How to Copyright a Saying

Create an original saying, not a variation of another famous saying. "I don't need no stinkin' copyright attorneys," does not qualify as original. Yet a computer technician might use, "I'll make your computer bugs crawl away," for an original saying.

Embed the saying in a literary work that qualifies for copyright registration. Any piece of writing that could be deemed a poem or short story can contain the saying. Some poems are only two lines long, and they don't have to rhyme.

Register the work with the US Copyright Office (see Resources below) for all modes of registration. You can register online, fill out an online form to print and mail to the office, or request paper forms to be mailed to you. The copyright office encourages online registration and is phasing out paper forms.

Register for copyright online. Click the link at the upper right of the copyright office home page marked "electronic copyright office." Registration with (eCO) requires creation of a user name password, completion of a registration request form, completion of a registration form, a $35 credit or debit card payment and submission of works by file upload.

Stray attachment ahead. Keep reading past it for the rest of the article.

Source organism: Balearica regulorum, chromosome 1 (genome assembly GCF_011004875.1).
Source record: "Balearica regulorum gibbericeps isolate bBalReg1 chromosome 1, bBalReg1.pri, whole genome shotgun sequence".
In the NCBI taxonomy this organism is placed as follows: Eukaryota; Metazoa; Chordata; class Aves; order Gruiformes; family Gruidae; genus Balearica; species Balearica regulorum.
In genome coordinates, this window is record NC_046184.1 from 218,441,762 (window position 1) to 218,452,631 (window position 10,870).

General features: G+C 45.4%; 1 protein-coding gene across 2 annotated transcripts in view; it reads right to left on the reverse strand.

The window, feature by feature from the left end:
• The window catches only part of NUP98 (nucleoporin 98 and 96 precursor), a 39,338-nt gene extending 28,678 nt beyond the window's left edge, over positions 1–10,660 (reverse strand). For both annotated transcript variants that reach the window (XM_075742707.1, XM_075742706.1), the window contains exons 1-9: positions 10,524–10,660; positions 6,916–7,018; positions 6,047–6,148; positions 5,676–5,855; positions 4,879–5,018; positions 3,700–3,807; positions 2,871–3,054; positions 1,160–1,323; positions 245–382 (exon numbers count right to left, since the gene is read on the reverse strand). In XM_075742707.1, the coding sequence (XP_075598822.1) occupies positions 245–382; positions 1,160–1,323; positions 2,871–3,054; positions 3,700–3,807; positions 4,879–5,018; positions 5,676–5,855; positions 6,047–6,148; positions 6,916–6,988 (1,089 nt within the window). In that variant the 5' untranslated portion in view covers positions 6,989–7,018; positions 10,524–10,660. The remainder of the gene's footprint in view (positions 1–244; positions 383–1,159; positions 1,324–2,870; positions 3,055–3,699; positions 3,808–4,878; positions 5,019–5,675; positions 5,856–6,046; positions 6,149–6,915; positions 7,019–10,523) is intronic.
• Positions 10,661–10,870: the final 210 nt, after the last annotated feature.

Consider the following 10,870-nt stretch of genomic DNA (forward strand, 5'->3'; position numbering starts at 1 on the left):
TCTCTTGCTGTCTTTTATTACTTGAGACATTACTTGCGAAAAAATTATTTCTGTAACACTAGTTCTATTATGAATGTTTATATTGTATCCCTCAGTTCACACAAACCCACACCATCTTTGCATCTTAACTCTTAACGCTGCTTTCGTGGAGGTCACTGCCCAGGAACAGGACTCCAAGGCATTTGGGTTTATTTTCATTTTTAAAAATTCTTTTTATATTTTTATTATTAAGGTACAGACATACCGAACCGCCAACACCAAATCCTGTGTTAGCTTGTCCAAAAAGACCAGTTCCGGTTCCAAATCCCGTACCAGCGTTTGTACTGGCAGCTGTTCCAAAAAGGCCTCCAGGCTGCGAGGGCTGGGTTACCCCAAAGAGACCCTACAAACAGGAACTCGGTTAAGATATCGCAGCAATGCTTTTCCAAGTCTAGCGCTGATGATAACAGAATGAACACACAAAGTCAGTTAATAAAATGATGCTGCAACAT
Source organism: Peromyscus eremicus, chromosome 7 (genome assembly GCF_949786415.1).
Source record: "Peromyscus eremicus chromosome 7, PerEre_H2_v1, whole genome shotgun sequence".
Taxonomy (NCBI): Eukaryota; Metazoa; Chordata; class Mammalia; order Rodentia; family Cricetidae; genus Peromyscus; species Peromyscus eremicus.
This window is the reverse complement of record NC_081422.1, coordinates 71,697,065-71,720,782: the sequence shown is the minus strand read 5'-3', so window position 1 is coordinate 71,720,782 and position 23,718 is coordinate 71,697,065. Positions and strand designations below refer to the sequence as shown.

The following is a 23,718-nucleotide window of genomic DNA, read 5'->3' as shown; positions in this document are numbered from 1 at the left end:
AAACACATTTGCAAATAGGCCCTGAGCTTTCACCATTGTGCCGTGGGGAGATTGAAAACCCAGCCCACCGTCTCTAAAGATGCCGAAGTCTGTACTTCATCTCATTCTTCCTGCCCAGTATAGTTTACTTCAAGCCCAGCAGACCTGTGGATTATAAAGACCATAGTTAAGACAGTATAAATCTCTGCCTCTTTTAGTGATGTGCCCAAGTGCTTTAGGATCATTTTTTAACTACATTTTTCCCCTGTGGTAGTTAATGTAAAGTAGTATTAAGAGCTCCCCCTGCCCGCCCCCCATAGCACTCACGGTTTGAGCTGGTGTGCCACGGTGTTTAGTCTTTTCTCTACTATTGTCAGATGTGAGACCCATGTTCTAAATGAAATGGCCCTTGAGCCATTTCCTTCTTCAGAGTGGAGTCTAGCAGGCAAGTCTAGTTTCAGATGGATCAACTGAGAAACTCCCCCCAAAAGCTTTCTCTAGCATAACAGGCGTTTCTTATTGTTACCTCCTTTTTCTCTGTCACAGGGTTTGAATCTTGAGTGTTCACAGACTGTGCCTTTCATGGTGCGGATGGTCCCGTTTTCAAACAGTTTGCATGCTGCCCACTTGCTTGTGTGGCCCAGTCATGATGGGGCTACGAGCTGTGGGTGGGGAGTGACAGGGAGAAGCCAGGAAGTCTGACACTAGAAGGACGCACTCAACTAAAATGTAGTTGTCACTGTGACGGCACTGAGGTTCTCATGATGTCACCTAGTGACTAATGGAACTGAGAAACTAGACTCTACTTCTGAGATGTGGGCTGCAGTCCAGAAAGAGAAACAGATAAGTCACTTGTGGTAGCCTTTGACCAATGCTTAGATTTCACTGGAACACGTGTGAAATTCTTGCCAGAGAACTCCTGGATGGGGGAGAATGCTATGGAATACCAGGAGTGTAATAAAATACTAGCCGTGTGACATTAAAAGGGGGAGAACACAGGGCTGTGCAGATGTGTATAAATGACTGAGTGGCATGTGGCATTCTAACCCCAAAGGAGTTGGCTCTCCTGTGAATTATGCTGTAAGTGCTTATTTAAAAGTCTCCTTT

Register by mail with a fill-in form. Click the "Forms" tab on the top bar of the home page. Scroll down and click the "Form Co" link above the barcode. Click the "Download Form Co" link. Fill the form out on your computer before printing and mail to: Library of Congress Copyright Office 101 Independence Avenue, SE Washington, DC 20559, with a check for $45.

Register with paper forms from the copyright office if online or Form Co registration is not possible. Click the "Forms" tab, scroll down to "Registration with Paper Forms" and click the highlighted text "upon request," to fill out an online request form. Papers will arrive by mail to fill out and send with a $45 check to: Library of Congress Copyright Office 101 Independence Avenue, SE Washington, DC 20559.

Resources

About the Author

Jonra Springs began writing in 1989. He writes fiction for children and adults and draws on experiences in education, insurance, construction, aviation mechanics and entertainment to create content for various websites. Springs studied liberal arts and computer science at the College of Charleston and Trident Technical College.